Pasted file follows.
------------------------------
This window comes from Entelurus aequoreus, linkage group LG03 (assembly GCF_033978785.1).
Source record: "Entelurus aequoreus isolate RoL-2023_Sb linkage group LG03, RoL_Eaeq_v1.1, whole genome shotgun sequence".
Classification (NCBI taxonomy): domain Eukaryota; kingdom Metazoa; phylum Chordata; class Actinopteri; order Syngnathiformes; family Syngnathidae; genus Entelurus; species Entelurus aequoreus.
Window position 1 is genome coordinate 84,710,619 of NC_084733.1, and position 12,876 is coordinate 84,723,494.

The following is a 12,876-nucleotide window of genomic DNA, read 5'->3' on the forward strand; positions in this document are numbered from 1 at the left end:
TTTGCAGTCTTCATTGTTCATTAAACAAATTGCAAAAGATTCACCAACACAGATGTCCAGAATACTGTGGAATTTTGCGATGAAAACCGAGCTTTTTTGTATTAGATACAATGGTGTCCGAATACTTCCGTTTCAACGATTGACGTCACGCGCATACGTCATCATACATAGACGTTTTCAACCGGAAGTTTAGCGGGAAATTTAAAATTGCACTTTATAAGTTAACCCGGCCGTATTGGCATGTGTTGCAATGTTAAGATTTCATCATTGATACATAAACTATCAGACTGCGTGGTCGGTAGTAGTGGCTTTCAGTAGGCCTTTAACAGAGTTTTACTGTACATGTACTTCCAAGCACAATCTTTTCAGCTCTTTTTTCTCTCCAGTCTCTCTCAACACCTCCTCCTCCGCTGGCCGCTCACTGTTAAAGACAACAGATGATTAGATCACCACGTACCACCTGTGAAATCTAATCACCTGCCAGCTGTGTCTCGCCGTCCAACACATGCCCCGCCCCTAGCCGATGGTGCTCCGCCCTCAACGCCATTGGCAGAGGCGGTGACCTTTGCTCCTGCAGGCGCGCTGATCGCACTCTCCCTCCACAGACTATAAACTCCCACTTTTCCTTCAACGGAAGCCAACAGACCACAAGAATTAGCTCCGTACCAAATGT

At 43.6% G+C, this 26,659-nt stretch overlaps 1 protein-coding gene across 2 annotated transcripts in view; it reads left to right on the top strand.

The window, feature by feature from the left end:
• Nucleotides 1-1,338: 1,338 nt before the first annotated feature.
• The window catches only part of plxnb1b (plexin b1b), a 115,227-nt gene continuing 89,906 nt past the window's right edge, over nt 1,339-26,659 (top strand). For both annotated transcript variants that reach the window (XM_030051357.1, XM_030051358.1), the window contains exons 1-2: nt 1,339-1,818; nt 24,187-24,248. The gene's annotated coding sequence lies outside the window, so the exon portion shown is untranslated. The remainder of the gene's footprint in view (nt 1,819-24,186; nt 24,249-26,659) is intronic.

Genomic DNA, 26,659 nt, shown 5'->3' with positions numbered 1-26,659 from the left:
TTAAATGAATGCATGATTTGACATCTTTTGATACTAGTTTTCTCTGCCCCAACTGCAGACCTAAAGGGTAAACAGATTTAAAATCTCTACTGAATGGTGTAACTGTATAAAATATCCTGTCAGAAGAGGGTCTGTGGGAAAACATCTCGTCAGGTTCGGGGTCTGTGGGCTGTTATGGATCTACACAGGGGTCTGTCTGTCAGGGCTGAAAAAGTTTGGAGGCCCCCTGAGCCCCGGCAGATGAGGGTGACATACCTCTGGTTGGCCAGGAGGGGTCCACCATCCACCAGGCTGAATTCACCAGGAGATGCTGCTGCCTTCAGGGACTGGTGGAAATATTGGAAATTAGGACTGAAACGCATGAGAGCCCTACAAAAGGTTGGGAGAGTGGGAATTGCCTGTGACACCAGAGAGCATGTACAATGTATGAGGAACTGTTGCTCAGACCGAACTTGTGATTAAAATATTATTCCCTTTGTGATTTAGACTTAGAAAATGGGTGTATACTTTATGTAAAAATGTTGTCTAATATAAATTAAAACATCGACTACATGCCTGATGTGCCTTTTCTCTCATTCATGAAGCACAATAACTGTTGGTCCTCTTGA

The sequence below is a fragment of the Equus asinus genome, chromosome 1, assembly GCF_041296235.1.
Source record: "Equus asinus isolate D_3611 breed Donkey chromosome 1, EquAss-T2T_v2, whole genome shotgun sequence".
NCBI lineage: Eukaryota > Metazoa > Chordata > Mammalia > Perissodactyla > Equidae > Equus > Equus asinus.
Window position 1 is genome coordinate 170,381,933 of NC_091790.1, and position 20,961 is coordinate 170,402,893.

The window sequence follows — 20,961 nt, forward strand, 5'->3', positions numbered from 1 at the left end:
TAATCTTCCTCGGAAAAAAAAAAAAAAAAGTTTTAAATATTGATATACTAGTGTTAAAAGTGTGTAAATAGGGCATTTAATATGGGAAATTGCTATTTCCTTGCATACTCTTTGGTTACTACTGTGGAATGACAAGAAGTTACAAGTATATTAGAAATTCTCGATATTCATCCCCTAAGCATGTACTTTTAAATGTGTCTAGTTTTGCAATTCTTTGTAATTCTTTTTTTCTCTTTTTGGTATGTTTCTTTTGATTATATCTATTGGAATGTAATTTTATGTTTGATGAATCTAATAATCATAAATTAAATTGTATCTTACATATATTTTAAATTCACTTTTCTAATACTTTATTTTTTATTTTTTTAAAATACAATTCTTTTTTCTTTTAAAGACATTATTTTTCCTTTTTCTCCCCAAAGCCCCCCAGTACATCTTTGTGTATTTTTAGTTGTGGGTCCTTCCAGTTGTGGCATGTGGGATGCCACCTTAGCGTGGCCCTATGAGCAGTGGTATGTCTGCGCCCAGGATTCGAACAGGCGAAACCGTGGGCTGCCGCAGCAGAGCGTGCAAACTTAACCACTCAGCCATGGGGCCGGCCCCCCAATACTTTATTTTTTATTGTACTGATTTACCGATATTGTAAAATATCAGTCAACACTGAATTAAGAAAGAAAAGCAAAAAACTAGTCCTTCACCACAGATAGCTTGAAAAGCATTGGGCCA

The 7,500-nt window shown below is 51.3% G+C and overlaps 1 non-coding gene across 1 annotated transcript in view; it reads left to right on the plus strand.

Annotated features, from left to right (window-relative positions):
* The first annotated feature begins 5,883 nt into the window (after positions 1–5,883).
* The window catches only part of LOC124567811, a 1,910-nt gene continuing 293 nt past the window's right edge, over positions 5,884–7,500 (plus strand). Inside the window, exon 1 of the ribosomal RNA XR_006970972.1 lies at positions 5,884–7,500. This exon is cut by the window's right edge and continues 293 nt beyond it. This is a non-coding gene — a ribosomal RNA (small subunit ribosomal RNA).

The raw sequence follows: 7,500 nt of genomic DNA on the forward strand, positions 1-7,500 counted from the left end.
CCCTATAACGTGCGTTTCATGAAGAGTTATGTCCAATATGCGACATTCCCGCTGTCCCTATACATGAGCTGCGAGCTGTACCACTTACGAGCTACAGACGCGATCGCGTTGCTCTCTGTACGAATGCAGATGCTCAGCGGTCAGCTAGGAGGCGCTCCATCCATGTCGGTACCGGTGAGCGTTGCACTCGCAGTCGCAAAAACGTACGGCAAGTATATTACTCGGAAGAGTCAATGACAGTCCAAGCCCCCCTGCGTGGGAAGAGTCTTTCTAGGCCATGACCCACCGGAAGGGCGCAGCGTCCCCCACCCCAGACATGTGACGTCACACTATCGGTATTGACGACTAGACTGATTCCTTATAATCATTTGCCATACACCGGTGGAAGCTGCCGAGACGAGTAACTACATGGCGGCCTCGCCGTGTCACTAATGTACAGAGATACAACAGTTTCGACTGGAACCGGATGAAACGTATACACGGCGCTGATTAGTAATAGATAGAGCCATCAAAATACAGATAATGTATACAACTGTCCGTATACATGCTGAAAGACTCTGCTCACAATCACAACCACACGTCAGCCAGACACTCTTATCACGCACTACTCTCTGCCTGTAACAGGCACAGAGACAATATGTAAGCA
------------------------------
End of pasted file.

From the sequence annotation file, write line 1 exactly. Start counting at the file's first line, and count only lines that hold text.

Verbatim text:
This window comes from Entelurus aequoreus, linkage group LG03 (assembly GCF_033978785.1).